So, I want to make everyone of you try out this little tool that I use quite a lot for my Thai learning. But at this moment it’s only released for iPad tablet (and maybe iPhones). It is called Comparative Audio. Here is a little review.
When it comes to finding an app to work on your audio skills, it can be quite challenging. It is even worse when the language you are learning is not one of the « big » languages. I was looking for a really long time, without any success until I got my hands on Comparative Audio. This is an application that I find absolutely unique and, even in the most recent version, this is a powerful tool for anyone who wants to work on studying a foreign language.
Note : I have no connection at all with the developer.
Comparative Audio is a true mini language lab on iPad.
I will bring my own resources : audio and video. This is ideal because the Internet is full of free files for almost all languages, You just have to look carefully for it using search engines such as Google or Bing.
So all it takes is loading up a file in Comparative Audio in any of the native iOS audio and video formats (mp4, m4v, mov, mp3, m4a and wav) from iTunes on a Mac or a PC with Windows installed, or maybe from an FTP connection (but the implementation seems a bit limited). Once the files are in the library, they can be used very easily, Comparative Audio is very simple to use. There is no need to prepare the files in any way.
The principle is as follows : Comparative Audio will play the audio or the video file as any normal player will do, with all the classic keys that are on the left of the interface. But the most important buttons of the app are on the right side. The first one is called “Voice Insert”. When you press it, the application knows that it is likely that the other button will be used from time to time as it serves to record the user’ voice. So the playback of the audio or video file is suspended and a blank, white space is created in which I will record my own voice. Then I touch the record button again for the playback to resume and so on. At the bottom of the interface, the blue ribbon reveals the content, and the red ribbon the voice inserts. Above, another ribbon represents the original recording in which I may jump from place to place.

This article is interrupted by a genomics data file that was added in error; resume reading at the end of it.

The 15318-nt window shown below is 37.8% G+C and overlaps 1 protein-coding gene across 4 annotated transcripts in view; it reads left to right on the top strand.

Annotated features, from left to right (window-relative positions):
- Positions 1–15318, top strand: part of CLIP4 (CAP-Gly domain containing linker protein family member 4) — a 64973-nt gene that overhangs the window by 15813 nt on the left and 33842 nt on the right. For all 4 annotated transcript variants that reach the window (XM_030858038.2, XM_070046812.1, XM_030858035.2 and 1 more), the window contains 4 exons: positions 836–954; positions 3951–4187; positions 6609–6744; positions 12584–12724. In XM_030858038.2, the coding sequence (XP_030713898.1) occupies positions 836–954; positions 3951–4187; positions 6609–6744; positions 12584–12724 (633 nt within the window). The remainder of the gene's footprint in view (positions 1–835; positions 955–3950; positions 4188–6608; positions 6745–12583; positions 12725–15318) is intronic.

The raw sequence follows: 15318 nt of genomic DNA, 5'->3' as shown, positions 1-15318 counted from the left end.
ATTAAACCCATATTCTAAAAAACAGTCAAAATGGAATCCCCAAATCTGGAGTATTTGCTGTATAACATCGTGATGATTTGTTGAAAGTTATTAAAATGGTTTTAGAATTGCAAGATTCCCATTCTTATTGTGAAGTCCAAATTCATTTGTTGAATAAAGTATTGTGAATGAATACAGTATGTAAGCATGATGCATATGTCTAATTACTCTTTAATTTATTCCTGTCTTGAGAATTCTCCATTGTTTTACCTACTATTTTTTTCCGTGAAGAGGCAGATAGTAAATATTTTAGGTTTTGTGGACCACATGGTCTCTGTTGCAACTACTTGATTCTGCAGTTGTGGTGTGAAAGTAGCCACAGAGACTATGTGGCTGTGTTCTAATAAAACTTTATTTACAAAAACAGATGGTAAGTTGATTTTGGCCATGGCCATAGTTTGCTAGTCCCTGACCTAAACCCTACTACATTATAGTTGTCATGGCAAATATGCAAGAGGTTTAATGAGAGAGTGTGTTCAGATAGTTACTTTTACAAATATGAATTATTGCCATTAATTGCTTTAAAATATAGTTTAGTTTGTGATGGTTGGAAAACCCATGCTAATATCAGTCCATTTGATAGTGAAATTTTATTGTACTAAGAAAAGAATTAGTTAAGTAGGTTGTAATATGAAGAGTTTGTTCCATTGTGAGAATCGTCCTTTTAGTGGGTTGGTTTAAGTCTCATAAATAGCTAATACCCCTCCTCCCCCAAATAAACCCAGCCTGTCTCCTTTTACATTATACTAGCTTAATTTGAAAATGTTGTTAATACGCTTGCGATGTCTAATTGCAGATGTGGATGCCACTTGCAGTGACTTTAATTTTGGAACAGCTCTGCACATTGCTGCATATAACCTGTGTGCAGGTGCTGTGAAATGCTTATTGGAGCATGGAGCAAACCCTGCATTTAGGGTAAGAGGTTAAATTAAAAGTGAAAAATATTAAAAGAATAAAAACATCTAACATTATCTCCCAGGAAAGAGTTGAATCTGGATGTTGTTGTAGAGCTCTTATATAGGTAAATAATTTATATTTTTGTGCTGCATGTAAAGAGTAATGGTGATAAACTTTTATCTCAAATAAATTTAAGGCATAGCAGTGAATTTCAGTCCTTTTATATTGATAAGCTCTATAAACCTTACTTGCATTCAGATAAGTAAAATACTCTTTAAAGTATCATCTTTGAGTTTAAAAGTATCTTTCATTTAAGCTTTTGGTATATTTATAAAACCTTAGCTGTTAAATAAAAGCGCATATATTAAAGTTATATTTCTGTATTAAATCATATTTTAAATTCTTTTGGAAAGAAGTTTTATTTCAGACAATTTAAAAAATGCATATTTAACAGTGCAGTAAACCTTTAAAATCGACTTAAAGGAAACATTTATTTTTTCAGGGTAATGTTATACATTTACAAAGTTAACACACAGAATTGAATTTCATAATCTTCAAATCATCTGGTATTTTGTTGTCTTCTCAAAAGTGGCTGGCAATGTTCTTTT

Once the session reaches its end, the user can just save the original recording and the inserts into an another file that I can listen to anytime with any audio player. I can also export it to “read or send to a tutor” who can listen and make appropriate comments. I can keep recordings of several sessions of the same course in order to make comparisons over time.
If an audio file already incorporating while available, it is not necessary to activate the Voice Insert function, I will simply record my voice in the existing blanks. However, in this case, the application also captures in « background noise » behind the audio of the original lesson, which is a bit disturbing when listening the file later.
Comparative Audio is a good app for iPad, quite ergonomic and very easy to use. If you learn a language only at school or via a specialized school, but not living with native speakers, this application is a good complement.
I just regret that the developer seems to not make the app progress or update any further. I did contact them some months ago and they had many interesting ideas. But we didn’t get any new version since many months. Anyway the app works great.
It is a mere 9 euros buy on the iOS App Store (iOS 6 and 7).
(TEDInc LLC | www.comparativeaudio.com)